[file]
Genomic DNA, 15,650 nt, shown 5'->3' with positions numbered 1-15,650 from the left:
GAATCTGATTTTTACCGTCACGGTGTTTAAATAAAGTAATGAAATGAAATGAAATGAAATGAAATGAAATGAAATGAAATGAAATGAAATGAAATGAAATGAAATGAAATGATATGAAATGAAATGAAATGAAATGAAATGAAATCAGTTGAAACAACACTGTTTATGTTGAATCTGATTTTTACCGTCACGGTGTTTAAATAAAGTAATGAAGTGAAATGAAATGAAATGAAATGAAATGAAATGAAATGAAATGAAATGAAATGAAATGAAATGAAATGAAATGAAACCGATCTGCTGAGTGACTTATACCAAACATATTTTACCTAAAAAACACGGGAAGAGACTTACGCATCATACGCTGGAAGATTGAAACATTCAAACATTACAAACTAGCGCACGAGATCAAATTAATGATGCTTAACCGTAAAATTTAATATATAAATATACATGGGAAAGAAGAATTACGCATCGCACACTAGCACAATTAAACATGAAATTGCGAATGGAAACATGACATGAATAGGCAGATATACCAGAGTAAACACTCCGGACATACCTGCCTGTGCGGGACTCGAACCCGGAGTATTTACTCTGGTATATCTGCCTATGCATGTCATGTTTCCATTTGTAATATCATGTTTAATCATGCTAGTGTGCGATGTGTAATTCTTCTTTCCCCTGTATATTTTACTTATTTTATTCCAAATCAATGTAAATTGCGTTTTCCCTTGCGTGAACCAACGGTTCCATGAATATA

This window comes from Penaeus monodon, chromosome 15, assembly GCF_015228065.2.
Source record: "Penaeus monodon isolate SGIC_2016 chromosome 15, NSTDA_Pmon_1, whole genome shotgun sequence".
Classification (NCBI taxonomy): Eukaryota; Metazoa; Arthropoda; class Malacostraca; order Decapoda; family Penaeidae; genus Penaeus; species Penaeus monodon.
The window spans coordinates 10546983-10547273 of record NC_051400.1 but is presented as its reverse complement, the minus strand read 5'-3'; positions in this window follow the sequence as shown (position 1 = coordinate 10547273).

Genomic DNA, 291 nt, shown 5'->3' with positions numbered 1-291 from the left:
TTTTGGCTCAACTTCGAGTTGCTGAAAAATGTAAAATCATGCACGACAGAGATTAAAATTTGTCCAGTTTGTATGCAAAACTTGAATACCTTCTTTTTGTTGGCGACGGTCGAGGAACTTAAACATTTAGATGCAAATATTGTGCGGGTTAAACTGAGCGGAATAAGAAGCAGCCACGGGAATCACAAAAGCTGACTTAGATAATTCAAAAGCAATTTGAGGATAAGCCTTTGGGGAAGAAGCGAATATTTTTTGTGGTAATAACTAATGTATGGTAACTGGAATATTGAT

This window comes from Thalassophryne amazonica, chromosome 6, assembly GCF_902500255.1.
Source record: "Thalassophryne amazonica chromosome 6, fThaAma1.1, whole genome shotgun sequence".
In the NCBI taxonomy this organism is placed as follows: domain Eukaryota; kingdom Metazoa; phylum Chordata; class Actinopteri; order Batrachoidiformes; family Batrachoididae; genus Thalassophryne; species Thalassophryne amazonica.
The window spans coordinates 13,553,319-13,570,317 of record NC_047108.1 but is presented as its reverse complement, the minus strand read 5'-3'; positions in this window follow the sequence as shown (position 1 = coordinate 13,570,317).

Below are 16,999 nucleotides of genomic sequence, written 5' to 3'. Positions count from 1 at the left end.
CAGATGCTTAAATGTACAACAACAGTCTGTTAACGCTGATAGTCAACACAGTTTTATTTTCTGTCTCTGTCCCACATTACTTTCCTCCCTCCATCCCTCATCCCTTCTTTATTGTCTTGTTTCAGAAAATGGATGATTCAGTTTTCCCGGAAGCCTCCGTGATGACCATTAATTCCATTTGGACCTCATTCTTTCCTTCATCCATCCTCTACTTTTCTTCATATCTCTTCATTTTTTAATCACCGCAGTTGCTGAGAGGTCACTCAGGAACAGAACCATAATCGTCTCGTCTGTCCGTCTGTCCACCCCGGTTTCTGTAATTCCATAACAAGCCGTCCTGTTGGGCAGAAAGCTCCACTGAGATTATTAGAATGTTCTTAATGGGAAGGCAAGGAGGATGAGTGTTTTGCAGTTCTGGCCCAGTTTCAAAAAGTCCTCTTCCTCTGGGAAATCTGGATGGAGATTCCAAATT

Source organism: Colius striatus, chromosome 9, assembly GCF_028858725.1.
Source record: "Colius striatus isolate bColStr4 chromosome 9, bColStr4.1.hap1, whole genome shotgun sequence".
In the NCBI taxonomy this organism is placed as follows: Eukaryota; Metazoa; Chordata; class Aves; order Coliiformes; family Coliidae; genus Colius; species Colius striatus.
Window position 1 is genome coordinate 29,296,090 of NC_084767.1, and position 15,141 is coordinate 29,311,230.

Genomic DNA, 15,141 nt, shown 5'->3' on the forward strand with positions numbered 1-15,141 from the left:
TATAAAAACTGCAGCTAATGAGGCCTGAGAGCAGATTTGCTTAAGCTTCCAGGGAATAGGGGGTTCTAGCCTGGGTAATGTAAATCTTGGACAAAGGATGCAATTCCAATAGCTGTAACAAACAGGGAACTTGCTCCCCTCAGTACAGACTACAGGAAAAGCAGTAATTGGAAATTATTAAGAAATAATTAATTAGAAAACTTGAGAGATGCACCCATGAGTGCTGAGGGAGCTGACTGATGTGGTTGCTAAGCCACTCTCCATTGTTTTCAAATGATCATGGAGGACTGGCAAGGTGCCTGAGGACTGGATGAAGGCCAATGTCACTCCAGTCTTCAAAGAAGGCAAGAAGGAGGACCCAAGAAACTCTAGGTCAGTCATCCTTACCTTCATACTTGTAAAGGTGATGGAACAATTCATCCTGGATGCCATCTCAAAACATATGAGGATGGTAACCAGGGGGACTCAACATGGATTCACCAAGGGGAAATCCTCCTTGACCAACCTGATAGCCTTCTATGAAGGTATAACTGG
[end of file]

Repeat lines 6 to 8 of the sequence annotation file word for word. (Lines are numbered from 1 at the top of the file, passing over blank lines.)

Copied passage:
The window spans coordinates 10546983-10547273 of record NC_051400.1 but is presented as its reverse complement, the minus strand read 5'-3'; positions in this window follow the sequence as shown (position 1 = coordinate 10547273).

Genomic DNA, 291 nt, shown 5'->3' with positions numbered 1-291 from the left:
TTTTGGCTCAACTTCGAGTTGCTGAAAAATGTAAAATCATGCACGACAGAGATTAAAATTTGTCCAGTTTGTATGCAAAACTTGAATACCTTCTTTTTGTTGGCGACGGTCGAGGAACTTAAACATTTAGATGCAAATATTGTGCGGGTTAAACTGAGCGGAATAAGAAGCAGCCACGGGAATCACAAAAGCTGACTTAGATAATTCAAAAGCAATTTGAGGATAAGCCTTTGGGGAAGAAGCGAATATTTTTTGTGGTAATAACTAATGTATGGTAACTGGAATATTGAT